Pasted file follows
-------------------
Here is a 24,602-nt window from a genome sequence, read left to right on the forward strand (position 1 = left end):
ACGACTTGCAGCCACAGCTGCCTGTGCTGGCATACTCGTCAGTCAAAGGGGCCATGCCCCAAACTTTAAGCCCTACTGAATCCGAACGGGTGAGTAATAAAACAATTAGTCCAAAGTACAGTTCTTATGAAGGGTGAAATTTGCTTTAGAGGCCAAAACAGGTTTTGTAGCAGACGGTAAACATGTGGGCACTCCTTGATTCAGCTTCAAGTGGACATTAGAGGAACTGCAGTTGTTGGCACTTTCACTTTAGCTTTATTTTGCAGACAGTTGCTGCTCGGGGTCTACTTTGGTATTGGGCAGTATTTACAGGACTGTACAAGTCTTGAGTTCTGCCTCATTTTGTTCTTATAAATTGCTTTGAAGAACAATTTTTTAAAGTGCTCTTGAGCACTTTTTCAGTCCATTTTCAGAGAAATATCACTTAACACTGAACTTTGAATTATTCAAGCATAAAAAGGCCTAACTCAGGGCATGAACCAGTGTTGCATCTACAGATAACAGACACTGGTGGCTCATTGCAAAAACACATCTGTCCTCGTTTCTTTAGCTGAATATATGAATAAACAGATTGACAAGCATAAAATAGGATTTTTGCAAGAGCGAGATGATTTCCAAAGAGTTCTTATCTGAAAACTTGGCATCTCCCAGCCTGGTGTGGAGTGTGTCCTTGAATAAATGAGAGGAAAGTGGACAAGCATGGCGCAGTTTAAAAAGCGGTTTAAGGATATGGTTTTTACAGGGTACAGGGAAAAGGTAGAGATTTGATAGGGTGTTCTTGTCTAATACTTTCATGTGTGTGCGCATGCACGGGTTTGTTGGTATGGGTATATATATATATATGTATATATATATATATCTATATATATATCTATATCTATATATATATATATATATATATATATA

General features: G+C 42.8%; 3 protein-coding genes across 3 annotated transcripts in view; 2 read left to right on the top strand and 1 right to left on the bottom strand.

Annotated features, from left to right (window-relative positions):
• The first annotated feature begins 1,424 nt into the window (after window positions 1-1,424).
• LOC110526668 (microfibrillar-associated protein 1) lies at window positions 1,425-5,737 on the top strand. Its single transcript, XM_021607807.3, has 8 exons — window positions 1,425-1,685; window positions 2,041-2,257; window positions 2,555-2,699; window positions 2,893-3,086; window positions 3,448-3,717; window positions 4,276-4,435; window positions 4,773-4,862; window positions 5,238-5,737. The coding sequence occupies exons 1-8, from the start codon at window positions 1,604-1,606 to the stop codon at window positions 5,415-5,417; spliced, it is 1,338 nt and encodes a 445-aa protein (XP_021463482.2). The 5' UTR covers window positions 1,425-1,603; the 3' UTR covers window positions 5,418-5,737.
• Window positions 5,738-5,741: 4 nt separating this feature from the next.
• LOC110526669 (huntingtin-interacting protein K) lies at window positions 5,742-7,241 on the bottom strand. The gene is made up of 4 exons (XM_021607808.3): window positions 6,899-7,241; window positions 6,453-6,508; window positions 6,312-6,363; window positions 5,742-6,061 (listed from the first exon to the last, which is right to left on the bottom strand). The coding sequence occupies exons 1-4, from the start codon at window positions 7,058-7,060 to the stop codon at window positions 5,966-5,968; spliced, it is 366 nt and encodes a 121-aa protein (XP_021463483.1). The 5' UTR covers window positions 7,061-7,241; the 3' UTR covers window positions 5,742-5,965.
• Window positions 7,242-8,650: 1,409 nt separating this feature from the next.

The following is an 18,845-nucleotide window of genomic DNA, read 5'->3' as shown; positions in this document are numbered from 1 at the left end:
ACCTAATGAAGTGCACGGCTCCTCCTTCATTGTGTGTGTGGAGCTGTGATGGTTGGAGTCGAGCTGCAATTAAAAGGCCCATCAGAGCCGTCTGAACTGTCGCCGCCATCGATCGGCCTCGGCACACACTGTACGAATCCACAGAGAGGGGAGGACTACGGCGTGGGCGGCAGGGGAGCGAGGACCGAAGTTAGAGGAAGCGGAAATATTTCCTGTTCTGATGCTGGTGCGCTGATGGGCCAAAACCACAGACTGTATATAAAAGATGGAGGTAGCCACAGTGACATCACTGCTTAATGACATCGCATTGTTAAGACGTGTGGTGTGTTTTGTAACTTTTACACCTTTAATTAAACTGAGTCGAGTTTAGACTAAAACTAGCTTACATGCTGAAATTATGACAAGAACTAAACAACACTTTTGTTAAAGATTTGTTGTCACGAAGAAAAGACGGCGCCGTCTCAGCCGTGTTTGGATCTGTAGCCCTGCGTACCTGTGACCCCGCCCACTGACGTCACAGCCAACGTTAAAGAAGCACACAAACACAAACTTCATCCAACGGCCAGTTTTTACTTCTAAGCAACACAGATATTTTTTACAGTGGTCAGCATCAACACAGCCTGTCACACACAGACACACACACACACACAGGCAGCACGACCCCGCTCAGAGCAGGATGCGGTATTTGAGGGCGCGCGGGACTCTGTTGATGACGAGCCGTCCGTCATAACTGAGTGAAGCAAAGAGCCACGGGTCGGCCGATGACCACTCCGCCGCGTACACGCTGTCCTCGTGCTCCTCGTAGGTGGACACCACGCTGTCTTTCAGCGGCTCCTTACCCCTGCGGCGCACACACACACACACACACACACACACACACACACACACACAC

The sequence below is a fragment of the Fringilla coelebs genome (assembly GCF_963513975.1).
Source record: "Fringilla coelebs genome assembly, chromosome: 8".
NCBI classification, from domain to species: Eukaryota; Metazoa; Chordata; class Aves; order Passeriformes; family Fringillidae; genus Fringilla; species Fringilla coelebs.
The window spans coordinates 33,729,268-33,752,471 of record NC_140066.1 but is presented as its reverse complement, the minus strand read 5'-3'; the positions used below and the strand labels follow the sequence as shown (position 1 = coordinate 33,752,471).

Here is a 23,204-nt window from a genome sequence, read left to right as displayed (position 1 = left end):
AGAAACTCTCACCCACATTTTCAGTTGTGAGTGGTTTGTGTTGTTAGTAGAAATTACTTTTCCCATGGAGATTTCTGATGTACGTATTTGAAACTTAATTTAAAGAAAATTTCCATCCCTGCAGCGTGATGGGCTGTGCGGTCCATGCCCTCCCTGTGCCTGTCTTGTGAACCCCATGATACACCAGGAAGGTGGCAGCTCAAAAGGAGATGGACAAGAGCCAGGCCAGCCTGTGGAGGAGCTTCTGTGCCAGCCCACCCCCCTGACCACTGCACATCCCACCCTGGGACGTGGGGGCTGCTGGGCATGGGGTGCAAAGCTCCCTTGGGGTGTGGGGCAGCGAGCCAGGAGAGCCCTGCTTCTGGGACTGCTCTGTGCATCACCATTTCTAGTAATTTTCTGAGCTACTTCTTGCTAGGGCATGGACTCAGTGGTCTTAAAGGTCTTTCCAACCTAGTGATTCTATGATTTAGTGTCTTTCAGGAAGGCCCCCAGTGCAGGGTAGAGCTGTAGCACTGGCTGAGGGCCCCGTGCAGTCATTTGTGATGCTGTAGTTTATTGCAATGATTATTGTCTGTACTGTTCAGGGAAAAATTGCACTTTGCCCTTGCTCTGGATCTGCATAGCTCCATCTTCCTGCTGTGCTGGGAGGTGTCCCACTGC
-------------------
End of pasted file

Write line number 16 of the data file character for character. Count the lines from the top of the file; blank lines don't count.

Here is a 23,204-nt window from a genome sequence, read left to right as displayed (position 1 = left end):